|First appearance||"The Engagement"
(The Golden Girls)
September 14, 1985
|Last appearance||"Seems Like Old Times Pt. 2"
(The Golden Palace)
November 6, 1992
|Family||Salvadore Petrillo (father; deceased)
Sophia Petrillo Weinstock (mother)
Gloria Petrillo (sister)
Philip "Phil" Petrillo (brother, deceased)
Angela (aunt; deceased)
Blanche Devereaux (niece, as of series finale)
|Children||Michael Zbornak (son, with Stan)
Kate Zbornak (daughter, with Stan)
Dorothy Zbornak-Hollingsworth (née Petrillo) is a fictional character from the TV series The Golden Girls, portrayed by Bea Arthur for 7 years and 183 episodes. Dorothy was the strong, smart, sarcastic, sometimes intimidating, and arguably most grounded of the four women in the house. Even though tough, she is very friendly, polite and does geniunely care for the other girls. In the 1000th issue of Entertainment Weekly, Dorothy Zbornak was selected as the Grandma for "The Perfect TV Family."
Dorothy Petrillo was born in New York, New York, in July or August 1929 (though her age was stated as being 60 in the last season, this birth year would actually make her 63, and in an episode she says that she is a Leo, and in episode 5 in season 3, Sophia says Dorothy was conceived in 1931, after Sophia's and Salvadore's first argument as newlyweds.), to Italian immigrants Sophia (Estelle Getty, who was actually a year younger than Arthur) and Salvadore Petrillo, and was nicknamed "Pussycat" by her mother, and "Spumoni Face" by her father. She has two younger siblings: brother Phil, a cross-dresser, who died later in the show's run; and a sister, Gloria, who was nicknamed "Kitten" and married into money, and with whom Dorothy was sometimes estranged. In the fourth season episode Foreign Exchange, Dorothy wondered whether she is the biological daughter of the Petrillos, since Dominic and Philomena Bosco claimed that the hospital switched babies. However, in the third season episode "Mother's Day," Sophia Petrillo's mother is also played by Bea Arthur, so it is implied that Dorothy and Sophia are biologically related (though in one episode Dorothy states that her grandmother was 94 when she was only 6, though it is never made clear if it is her paternal or maternal grandmother. However she also states that she was in a wheelchair, which her maternal grandmother was.). In that episode and three others which took place in Dorothy's young adulthood, Dorothy Zbornak was portrayed by a tall, dark-haired actress named Lynnie Greene. In the episode "Clinton Avenue Memoirs," Dorothy was shown as a young child (played by Jandi Swanson) jealous of the attention that her parents were giving to her baby brother Phil, until her father tells her that he loves her very much.
She was a "bookworm", and an over-achiever in high school. Yet, she suffered from low self-esteem, in part because one previous boyfriend was emotionally abusive, while another one supposedly stood her up on the night of her prom (he later returns as a character played by Hal Linden). In reality, he did show up, but was disrespectful toward Sophia, who did not like the way he was dressed or his attitude, and turned him away, without telling Dorothy. Dejected, she later accepted a date with Stanley Zbornak (Herb Edelman) because she "felt she couldn't do any better". She became pregnant while still in high school, resulting in a shotgun wedding to Stan possibly in 1946 (however, in the Season 5 episode titled "An Illegitimate Concern," Dorothy states that her wedding date was June 1, 1949). The marriage produced two children: Kate and Michael, who both appeared on the show. However, possible continuity errors on the show make either of them far too young to be the result of Dorothy's teenage pregnancy. The child of that pregnancy would have been in their late 30s to mid 40s during the show's run, while Michael and Kate were clearly depicted as being in their 20s.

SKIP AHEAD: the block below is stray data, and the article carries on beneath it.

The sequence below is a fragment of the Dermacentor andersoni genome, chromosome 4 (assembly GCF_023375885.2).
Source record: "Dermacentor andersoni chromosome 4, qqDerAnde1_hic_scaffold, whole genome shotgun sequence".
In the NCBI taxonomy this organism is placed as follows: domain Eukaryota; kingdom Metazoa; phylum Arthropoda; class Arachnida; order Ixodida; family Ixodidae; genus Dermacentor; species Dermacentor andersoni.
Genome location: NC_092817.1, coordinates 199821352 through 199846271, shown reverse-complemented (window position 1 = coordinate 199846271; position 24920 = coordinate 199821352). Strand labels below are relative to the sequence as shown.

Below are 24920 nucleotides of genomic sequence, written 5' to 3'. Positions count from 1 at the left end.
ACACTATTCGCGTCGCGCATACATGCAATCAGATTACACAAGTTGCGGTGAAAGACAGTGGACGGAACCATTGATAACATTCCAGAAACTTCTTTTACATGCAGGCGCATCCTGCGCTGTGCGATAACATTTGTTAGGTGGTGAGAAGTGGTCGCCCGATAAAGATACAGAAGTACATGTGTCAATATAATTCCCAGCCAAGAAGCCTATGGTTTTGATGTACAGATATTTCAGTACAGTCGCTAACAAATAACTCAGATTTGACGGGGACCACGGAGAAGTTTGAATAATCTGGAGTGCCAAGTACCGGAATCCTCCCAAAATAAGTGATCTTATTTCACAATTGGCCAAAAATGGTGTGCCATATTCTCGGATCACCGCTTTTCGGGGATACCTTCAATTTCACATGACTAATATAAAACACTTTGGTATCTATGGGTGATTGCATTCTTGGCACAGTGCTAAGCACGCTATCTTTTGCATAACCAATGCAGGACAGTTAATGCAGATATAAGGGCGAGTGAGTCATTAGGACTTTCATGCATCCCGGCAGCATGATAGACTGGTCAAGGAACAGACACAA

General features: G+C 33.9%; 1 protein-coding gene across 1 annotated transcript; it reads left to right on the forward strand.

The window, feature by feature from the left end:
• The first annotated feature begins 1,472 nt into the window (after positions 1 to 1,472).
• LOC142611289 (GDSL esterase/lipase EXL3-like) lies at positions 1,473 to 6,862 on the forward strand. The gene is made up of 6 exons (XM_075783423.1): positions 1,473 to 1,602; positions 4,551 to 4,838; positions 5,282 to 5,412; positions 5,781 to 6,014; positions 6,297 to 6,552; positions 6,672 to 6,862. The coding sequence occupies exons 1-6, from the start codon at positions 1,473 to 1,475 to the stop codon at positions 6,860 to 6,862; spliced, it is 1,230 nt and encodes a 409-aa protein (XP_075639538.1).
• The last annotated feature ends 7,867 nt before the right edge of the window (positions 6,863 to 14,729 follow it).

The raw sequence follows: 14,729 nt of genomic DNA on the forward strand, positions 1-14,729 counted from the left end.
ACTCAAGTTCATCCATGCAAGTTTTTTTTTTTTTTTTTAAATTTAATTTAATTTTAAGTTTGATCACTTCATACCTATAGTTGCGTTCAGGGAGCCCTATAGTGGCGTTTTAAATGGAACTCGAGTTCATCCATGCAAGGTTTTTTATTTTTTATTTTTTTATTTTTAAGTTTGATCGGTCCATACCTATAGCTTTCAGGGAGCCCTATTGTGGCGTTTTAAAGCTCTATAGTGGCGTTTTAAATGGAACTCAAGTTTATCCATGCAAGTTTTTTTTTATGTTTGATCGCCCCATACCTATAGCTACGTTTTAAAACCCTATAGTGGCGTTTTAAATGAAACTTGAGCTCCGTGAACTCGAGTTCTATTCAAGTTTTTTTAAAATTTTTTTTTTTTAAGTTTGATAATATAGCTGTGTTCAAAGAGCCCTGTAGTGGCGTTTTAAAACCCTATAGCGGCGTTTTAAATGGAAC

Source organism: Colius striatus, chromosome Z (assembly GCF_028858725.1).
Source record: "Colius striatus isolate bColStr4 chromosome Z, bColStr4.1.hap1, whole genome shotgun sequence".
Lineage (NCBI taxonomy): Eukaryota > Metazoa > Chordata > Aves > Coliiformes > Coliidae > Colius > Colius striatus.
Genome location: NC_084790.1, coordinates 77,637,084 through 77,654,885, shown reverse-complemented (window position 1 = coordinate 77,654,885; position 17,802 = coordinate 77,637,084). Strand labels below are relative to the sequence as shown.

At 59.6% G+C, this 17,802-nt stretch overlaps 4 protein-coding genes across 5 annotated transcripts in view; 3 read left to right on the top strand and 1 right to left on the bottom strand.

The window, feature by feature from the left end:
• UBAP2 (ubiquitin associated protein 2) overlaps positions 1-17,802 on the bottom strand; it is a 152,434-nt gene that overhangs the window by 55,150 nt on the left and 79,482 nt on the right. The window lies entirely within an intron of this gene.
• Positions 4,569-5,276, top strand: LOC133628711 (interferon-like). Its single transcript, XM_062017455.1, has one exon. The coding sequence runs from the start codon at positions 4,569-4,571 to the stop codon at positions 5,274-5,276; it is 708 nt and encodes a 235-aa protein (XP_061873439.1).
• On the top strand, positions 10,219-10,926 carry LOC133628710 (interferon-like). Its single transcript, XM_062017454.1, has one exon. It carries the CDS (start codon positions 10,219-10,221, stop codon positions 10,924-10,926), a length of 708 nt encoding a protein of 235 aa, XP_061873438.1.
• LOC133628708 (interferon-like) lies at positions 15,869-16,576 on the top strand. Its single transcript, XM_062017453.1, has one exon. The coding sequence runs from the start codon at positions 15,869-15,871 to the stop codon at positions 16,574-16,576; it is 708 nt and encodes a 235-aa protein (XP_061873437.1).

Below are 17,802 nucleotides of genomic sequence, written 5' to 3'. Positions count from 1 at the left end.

Stan and Dorothy eventually moved to Miami, but divorced after 38 years when Stan fell for a stewardess named Chrissy and ran off to Maui with her. In the first season episode "The Return of Dorothy's Ex," Stan mentions how they bought property together when honeymooning in Miami. Dorothy and Stan were frequently mentioned to have been married for 38 years at the time of their divorce, which occurred some time shortly before the show's 1985 premiere; However, in the episode "An Illegitimate Concern" Dorothy specifically mentions June 1, 1949 as her wedding date, making it impossible that she and Stan were married for 38 years. They would eventually make several attempts to reconcile, but never ultimately got back together.
Dorothy worked as a high school substitute teacher of English and American History (her major in college). She also taught a night-school course for adults wishing to complete their high school equivalency. Dorothy also had summer and part-time jobs, which included tutoring and working alongside Blanche at the museum and as a writer for the "Mister Terrific Show" at the television station that employed Rose Nylund.
While often mocked as a manly and sexually unattractive woman by her two roommate friends due to her height, deep voice and somewhat severe features, Dorothy is also in possession of many talents. In one episode, she is able to upstage Blanche at the latter's favorite bar, the Rusty Anchor, with her singing, winning the admiration of Blanche's many suitors. At another point, remembering how funny she could be in high school, Dorothy tries her hand at doing stand-up comedy, in the end winning over her audience by poking fun at her own life and bringing up such subjects as menopause with its hot flashes.